If you must get a Digital Single-Lens Reflex (DSLR) camera, consider Nikon's D70 Outfit ($1000 for body only), a 6-megapixel wonder with almost no shutter lag and a burst mode that lets you take three shots per second. It's not cheap, but it's one of the best. Another contender is the Canon EOS 20D ($1400 for body only), which features an astonishing 8 megapixels and speeds similar to that of the Nikon. If these cameras are too expensive for your pocketbook, fret not. The Canon EOS Digital Rebel ($800 for body only) offers 6.3 megapixels at a startlingly low price for that kind of resolution.
But just because you take digital photos doesn't mean you don't occasionally need some old-fashioned paper-based photo love. Online services such as Kodak's Ofoto let you order prints online and access a wide range of photo-related products, including photo cards, calendars, mugs, photo books, frames, and even mouse pads. You can also access similar services through software such as Adobe PhotoShop Elements 3.0 ($100) and Adobe PhotoShop Album 2.0 ($50), both of which are excellent and highly recommended.
You might also consider a photo printer or photo-printer supplies, such as paper, ink, or even USB cables (various prices). But a photo printer also makes a great gift, and for a surprisingly low price you can get exceptional quality that rivals the best photo prints you can purchase anywhere. This year's crop of photo printers, not coincidentally, is the best yet.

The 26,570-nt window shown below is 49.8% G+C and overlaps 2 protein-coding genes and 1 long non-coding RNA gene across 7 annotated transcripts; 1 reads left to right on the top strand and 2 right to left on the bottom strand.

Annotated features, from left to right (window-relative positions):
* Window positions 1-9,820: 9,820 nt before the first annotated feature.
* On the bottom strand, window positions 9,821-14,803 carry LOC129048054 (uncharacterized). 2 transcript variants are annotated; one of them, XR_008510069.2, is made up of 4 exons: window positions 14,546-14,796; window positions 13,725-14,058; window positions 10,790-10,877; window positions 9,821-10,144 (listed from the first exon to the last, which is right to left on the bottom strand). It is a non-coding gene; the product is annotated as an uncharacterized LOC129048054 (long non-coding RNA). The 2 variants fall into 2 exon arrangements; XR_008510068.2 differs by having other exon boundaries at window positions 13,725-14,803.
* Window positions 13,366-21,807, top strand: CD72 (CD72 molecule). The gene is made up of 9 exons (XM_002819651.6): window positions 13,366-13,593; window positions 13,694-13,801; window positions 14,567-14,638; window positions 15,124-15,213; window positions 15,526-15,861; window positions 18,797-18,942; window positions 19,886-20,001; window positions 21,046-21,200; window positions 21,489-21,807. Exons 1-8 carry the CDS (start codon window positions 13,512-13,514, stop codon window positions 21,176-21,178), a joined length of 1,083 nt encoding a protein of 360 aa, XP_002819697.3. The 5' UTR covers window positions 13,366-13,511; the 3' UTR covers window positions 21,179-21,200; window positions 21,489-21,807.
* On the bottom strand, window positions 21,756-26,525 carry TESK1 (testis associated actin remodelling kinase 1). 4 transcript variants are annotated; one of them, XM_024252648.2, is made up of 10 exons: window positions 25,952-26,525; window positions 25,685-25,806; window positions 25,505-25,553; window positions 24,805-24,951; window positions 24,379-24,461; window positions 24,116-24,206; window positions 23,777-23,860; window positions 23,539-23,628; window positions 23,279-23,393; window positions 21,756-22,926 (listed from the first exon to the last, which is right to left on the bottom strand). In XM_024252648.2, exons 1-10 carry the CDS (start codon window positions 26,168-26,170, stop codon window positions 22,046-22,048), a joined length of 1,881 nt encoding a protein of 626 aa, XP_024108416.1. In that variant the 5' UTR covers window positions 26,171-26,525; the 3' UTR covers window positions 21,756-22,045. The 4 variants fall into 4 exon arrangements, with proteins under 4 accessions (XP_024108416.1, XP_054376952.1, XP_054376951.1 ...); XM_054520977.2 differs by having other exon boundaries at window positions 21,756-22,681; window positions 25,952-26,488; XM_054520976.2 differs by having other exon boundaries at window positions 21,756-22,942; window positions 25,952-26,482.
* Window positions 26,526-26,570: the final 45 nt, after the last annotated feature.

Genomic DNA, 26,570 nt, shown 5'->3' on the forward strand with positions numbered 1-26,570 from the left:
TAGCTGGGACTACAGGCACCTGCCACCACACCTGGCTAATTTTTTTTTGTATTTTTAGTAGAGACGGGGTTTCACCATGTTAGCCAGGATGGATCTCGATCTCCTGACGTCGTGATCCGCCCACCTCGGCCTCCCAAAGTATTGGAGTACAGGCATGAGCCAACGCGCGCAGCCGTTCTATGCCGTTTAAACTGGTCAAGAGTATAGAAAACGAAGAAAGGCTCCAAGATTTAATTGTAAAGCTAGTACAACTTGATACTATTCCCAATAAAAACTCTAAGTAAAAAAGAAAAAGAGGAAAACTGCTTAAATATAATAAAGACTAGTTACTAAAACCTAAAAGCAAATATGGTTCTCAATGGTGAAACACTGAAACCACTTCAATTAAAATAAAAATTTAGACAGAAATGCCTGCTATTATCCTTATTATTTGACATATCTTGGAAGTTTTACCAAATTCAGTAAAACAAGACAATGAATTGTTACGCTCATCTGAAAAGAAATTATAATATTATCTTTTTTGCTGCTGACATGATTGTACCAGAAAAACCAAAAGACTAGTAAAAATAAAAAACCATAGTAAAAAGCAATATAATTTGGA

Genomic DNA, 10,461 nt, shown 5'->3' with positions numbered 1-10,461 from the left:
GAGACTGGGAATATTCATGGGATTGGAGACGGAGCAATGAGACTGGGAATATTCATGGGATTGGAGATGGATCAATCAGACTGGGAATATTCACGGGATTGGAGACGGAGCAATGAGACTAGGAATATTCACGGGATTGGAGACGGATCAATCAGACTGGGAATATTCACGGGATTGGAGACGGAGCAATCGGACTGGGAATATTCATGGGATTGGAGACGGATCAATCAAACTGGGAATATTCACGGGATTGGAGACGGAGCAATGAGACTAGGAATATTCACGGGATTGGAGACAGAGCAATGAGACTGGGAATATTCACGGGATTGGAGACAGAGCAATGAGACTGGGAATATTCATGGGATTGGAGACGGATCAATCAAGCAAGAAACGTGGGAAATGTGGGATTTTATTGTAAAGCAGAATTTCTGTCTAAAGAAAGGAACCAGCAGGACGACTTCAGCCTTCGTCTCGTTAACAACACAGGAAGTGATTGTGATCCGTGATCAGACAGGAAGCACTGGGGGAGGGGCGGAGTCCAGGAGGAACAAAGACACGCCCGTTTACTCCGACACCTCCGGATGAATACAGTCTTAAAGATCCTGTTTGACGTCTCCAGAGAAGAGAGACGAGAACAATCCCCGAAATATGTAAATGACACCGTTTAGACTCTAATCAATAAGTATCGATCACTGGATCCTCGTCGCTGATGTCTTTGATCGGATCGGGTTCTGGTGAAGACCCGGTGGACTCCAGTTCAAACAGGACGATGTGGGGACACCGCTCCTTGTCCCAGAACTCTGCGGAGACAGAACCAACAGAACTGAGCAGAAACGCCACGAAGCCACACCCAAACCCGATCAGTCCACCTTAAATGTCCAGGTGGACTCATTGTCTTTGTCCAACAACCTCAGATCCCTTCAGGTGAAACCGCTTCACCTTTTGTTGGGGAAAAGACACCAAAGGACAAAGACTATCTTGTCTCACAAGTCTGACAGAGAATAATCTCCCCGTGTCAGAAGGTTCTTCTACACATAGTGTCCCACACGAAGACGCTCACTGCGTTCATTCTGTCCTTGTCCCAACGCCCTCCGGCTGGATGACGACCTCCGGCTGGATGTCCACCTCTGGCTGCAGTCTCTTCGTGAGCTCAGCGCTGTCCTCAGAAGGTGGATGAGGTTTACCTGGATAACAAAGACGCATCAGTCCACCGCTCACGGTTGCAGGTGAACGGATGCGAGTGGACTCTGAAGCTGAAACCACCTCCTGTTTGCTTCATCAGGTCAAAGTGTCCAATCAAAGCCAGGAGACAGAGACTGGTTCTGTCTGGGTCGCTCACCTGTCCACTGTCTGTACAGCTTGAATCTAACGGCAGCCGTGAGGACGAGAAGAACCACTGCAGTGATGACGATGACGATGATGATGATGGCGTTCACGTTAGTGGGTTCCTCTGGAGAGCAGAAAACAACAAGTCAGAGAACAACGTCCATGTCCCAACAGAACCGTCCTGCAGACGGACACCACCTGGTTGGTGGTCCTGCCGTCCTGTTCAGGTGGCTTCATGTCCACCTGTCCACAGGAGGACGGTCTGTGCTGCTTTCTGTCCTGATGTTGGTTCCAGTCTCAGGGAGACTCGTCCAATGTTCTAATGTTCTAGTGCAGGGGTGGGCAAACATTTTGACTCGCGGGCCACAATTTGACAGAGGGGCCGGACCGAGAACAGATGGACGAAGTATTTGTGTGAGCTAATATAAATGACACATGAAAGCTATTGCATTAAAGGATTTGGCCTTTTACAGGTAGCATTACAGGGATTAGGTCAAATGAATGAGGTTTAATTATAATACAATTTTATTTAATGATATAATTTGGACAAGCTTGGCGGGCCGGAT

Epson's Stylus Photo R800 ($400) is one of the best photo printers available today in its price range. It features stunning print quality, fast printing (well, compared with other photo printers), and can even print directly to compatible CDs and DVDs, which is a nice touch.HP's Photosmart 7960 ($200) is another great choice and at a bargain price. This model features a small LCD for previewing images, which is handy because the device can print directly from HP digital cameras or many types of digital media memory cards. For a bargain basement deal, consider Epson's Stylus C84 ($75), which offers high-quality printing for a surprisingly low cost.
Digital Video and Digital Movies
Although digital movie making has yet to find the same widespread audience that digital photography enjoys, it's only a matter of time, thanks to a new generation of easy-to-use software and hardware.